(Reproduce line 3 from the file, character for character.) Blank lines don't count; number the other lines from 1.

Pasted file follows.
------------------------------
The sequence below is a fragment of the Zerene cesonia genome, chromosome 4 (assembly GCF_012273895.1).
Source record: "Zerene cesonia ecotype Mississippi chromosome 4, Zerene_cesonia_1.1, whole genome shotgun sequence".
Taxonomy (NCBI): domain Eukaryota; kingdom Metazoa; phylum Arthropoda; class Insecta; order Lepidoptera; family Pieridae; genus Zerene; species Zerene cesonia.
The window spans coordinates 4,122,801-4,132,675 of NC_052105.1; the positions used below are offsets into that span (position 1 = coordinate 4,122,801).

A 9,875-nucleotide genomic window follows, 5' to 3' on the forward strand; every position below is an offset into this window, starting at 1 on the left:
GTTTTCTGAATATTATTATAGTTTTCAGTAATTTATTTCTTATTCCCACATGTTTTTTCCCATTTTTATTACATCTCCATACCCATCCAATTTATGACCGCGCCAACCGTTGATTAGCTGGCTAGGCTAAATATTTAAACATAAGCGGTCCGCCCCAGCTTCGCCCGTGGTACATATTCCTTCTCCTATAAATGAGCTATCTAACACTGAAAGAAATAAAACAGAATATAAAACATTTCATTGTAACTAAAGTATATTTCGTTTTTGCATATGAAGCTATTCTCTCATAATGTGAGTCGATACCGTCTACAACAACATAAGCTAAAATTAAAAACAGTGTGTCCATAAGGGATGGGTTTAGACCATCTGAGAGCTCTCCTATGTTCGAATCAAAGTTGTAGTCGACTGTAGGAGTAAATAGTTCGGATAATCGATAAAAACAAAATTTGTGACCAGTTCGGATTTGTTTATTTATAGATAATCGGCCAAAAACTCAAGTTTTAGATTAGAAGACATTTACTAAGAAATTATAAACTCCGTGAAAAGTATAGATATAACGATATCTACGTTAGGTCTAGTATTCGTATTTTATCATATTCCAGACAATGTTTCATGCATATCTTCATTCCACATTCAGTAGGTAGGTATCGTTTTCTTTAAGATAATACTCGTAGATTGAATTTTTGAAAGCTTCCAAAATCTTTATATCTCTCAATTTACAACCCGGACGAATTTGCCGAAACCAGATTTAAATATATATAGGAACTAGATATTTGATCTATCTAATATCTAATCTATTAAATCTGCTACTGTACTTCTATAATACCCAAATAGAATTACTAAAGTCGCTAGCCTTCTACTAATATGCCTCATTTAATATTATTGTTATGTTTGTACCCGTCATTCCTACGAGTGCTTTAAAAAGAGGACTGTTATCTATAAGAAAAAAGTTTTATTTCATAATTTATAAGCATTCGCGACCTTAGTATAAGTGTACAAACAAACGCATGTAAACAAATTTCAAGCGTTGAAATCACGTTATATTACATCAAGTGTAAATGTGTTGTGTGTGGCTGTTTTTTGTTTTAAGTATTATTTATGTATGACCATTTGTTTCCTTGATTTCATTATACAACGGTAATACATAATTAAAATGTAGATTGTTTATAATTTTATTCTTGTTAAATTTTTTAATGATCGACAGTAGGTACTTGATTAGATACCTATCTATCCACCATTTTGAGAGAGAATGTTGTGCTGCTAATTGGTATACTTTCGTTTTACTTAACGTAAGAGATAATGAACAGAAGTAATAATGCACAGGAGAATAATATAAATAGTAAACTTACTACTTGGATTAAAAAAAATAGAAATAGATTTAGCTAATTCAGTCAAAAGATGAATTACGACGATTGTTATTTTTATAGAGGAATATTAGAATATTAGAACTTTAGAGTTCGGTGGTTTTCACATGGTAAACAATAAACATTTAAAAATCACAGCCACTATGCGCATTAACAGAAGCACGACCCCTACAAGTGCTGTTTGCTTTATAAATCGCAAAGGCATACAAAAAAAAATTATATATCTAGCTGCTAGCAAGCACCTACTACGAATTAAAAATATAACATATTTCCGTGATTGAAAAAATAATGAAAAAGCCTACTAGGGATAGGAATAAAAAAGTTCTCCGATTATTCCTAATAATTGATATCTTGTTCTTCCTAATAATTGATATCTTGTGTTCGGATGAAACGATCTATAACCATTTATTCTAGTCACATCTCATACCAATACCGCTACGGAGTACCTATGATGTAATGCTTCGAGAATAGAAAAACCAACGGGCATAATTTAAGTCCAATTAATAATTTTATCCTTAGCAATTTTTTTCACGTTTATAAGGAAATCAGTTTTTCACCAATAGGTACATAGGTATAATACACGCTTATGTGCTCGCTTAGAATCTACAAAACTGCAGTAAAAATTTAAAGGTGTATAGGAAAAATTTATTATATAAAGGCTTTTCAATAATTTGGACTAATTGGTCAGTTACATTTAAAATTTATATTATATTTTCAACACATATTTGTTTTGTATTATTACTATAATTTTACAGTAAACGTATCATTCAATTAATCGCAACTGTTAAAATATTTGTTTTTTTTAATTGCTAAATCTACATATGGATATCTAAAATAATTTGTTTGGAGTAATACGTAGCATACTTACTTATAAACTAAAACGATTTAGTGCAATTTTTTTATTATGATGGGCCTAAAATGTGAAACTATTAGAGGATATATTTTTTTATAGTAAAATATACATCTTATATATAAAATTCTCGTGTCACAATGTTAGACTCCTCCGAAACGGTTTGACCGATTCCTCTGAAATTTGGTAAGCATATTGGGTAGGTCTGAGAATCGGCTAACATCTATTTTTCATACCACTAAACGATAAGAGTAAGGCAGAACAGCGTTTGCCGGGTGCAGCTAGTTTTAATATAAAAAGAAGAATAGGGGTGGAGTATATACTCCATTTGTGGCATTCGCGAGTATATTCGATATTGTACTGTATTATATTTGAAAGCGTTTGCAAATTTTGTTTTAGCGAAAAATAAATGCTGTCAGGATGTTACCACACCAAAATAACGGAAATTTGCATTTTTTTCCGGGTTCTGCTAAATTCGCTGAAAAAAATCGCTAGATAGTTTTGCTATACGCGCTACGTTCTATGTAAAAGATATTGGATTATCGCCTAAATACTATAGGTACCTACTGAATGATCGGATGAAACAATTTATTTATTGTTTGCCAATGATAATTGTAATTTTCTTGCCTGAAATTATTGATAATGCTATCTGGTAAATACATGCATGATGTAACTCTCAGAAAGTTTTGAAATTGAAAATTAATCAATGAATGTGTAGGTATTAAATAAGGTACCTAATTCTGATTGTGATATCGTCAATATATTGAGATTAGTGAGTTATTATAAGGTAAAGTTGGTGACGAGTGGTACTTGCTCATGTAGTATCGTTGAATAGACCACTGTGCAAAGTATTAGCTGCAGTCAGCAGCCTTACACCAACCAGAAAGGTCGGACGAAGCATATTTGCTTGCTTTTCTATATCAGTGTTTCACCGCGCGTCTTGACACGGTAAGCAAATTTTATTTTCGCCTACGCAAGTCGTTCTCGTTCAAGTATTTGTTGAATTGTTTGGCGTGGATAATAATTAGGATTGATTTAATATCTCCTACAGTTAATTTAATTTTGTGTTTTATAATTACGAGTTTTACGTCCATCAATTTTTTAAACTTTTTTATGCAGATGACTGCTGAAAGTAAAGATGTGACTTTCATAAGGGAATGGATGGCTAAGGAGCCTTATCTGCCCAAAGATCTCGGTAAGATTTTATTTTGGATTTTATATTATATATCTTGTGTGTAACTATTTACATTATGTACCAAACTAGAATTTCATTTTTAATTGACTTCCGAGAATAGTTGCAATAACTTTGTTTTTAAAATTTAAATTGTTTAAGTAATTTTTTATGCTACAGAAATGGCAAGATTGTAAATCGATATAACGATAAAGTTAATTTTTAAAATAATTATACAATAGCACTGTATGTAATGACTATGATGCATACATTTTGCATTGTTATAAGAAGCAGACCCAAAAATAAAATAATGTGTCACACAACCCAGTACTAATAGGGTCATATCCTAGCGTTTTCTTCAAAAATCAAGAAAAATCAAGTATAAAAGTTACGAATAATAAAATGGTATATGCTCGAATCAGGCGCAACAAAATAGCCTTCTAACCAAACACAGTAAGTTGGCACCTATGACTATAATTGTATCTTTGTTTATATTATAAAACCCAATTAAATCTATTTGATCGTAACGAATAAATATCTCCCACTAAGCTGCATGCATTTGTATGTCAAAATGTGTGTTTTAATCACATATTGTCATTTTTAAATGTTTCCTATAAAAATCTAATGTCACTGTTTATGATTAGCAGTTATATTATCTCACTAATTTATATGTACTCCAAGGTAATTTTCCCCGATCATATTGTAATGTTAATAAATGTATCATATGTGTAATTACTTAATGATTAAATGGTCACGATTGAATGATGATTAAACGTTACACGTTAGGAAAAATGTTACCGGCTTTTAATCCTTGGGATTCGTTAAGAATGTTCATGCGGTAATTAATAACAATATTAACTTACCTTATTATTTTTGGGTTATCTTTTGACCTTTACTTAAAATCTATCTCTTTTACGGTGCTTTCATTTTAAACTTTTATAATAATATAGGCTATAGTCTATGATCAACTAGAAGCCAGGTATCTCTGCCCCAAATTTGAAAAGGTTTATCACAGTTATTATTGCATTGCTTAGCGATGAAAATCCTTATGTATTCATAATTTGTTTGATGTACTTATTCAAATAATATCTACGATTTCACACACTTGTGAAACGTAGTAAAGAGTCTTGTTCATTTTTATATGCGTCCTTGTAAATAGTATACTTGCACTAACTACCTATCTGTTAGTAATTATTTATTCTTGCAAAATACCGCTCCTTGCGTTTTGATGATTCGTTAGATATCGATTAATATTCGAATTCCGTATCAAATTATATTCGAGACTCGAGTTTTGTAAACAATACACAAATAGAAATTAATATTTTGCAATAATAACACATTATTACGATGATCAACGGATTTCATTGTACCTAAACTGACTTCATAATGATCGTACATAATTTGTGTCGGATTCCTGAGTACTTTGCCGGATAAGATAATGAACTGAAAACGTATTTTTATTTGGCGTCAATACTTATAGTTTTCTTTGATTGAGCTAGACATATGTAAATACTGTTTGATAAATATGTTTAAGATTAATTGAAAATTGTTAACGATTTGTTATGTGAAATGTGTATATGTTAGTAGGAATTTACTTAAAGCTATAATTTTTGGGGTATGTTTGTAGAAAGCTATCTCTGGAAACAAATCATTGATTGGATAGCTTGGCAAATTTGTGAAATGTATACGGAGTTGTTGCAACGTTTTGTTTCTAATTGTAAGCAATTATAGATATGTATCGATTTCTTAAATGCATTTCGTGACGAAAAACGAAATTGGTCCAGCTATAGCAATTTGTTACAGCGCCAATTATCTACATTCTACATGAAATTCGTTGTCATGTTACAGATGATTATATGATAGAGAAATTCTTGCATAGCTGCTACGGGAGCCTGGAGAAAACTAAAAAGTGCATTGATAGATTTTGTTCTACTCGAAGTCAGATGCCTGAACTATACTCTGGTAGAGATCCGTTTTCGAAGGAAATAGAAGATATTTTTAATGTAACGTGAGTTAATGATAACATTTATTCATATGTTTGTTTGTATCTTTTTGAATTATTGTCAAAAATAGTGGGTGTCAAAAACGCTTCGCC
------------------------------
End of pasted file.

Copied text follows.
Taxonomy (NCBI): domain Eukaryota; kingdom Metazoa; phylum Arthropoda; class Insecta; order Lepidoptera; family Pieridae; genus Zerene; species Zerene cesonia.